Adventure

5 Ways to Serve the Earth


Check the calendar – it’s Earth Month! We’re celebrating Earth Day, officially on April 22, all month long with content celebrating our precious blue planet. As people become increasingly aware of the impacts of our lives on the health of earth’s ecosystems, we want to provide a few easy-to-implement ways for you to adjust your lifestyle to better serve the earth.

 

Reducing consumption reduces waste.

1. Reduce Overall Consumption

Fast-fashion, one-click ordering, two-day shipping : anything we could want is at our fingertips in the modern digital age. Convenient as it is for the consumer, this increase in consumption has wreaked havoc on natural resources globally. Before making that next impulse purchase or choosing a single-use item, pause to consider if the impact to the environment is worth it or necessary.

Consumption isn’t just about goods, though – think about energy as something you consume, too. Making simple choices like turning off extra lights, taking shorter showers, or using a more sustainable mode of transportation like walking, biking or public transit have a really big impact in our world!

 

Intentional food choices go a long way!

2. Make Sustainable Food Choices

Did you know that it takes over 1,800 gallons of water to produce once pound of beef? Or that the average meal in the U.S. has traveled roughly 1,500 miles before it gets to your plate? This year, pledge to make more sustainable food choices in a few easy ways:

  • Prioritize locally grown or created products. Reduce your carbon footprint by limiting food miles, all while supporting your local economy. The carbon cost of transporting food across the nation and around the world is hidden in modern grocery stores – we’re used to seeing abundant shelves with fresh produce in all seasons. But this isn’t the reality of growing food in most climates. Instead, focus on products locally grown and produced when possible. Joining a local farm co-op or Community Supported Agriculture (CSA) program is one option for exploring your local produce scene each season.
  • Select products which are conservation minded. Many of our favorite products directly impact wildlife in negative ways. Choose conservation focused options like bird-friendly coffee, certified sustainable seafood, sustainable palm oil, and other biodiversity-focused products. (Pssst – you can find bird safe coffee at our Brandywine Zoo gift shop!)

 

Individuals engaging in birding.

Birding is a great entry-level activity to engage in citizen science.

3. Engage in Citizen Science

There are tons of ways for ordinary people to contribute to scientific research and stay connected to their environment! A few of our favorite citizen science projects are below:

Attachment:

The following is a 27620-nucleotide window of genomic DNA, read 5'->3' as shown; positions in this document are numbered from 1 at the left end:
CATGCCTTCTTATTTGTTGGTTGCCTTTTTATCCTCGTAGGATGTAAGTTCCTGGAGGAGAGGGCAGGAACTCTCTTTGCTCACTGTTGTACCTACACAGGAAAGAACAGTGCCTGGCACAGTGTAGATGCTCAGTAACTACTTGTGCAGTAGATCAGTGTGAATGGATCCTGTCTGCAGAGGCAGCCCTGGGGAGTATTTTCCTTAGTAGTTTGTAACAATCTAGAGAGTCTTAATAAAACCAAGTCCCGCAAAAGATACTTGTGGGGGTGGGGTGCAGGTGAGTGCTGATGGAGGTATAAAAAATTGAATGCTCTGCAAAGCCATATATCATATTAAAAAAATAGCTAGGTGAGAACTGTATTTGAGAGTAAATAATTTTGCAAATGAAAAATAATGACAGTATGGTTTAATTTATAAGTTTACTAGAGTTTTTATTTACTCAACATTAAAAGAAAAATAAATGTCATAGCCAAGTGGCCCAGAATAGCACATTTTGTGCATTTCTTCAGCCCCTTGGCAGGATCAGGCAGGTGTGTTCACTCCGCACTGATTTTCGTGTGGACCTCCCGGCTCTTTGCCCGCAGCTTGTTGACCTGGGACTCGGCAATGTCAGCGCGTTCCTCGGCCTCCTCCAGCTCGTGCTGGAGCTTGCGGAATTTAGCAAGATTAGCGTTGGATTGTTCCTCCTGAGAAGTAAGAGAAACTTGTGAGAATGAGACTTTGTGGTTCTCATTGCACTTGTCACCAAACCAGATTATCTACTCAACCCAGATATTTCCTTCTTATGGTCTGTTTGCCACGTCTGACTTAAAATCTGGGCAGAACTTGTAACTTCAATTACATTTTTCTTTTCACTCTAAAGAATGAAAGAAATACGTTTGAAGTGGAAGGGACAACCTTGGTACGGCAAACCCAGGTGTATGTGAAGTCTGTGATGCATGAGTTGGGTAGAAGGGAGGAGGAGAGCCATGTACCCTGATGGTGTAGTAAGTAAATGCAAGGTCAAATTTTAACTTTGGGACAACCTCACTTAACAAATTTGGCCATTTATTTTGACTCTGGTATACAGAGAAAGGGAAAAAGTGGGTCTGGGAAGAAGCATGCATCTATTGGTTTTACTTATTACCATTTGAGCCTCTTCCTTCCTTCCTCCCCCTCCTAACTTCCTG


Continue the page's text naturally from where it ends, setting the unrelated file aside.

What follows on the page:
• Horseshoe Crab Spawning Survey – Hosted annually by DNREC’s Delaware National Estuarine Research Reserve (DNERR) in May and June, these surveys give scientists critical data about horseshoe crab populations, spawning habits and ecological factors. Learn more
  • Bat Spotters – DNREC’s Division of Fish and Wildlife is closely monitoring bat populations in the state and needs your help with counting surveys or adopting colonies! Learn more.
  • Delaware Shorebird Project – DNREC’s Division of Fish and Wildlife is working to mitigate the threat to shorebird populations through research, monitoring, habitat protection and management planning. Citizen scientists work side-by-side with scientists and researchers in the field to collect data, assist with banding operations, data entry and more. Get involved here.
  • Seek by iNaturalist – Seek is a mobile app designed to engage everyday people in getting curious about the natural world. Use your phone’s camera to identify things you find from leaves to flowers, bugs to mushrooms. Create your own digital collection and earn badges for different things. Then, scientists and researchers internationally can use the data you collect to support their work. Learn more.
  • eBird by Cornell Lab of Ornithology – eBird is a global online database of birding records and activities around the world. The mobile app makes it easy for you to identify and track the types of birds you see and makes your data openly available for researchers and educators globally. Learn more.

 

Open field example of natural space

Stewardship of natural spaces and cultural resources is at the core of our mission.

4. Nurture Natural Spaces

We all have our favorite natural place, space or park (we happen to have 17 of them!) where we take refuge from – and in – the world. Honor that place and others like it by supporting conservation organizations, conservation legislation and non-profits working to create more of these valuable, one-of-a-kind environments.

Keep wild spaces clean from litter or debris, and keep them wild by limiting infrastructure, introduced species and wildlife interactions. Note: we love a good selfie, but please stop taking them with wildlife. We’d much rather work on habitat restoration than rescuing you from your own misadventure.

 

5. Do what you can

Every person has their own set of circumstances, abilities, needs and desires to negotiate in this conservation conversation. The best thing that you can do is to do what you can. Do you need a straw or single-use product to live your daily life to its fullest? No problem. Is there a zero-percent chance that you will ever remember to pack your lunch from local products on the daily? Us too – don’t sweat it. Is your schedule too busy to lend a hand to scientists? Don’t worry about it. Does your budget require fast-fashion or other unsustainable options? No big deal.

At the bottom of it all, the earth needs more than any one of us can give alone – but every little bit adds up. So you make the changes you can and keep cheering on others who are, too.

 

 

 

 

 



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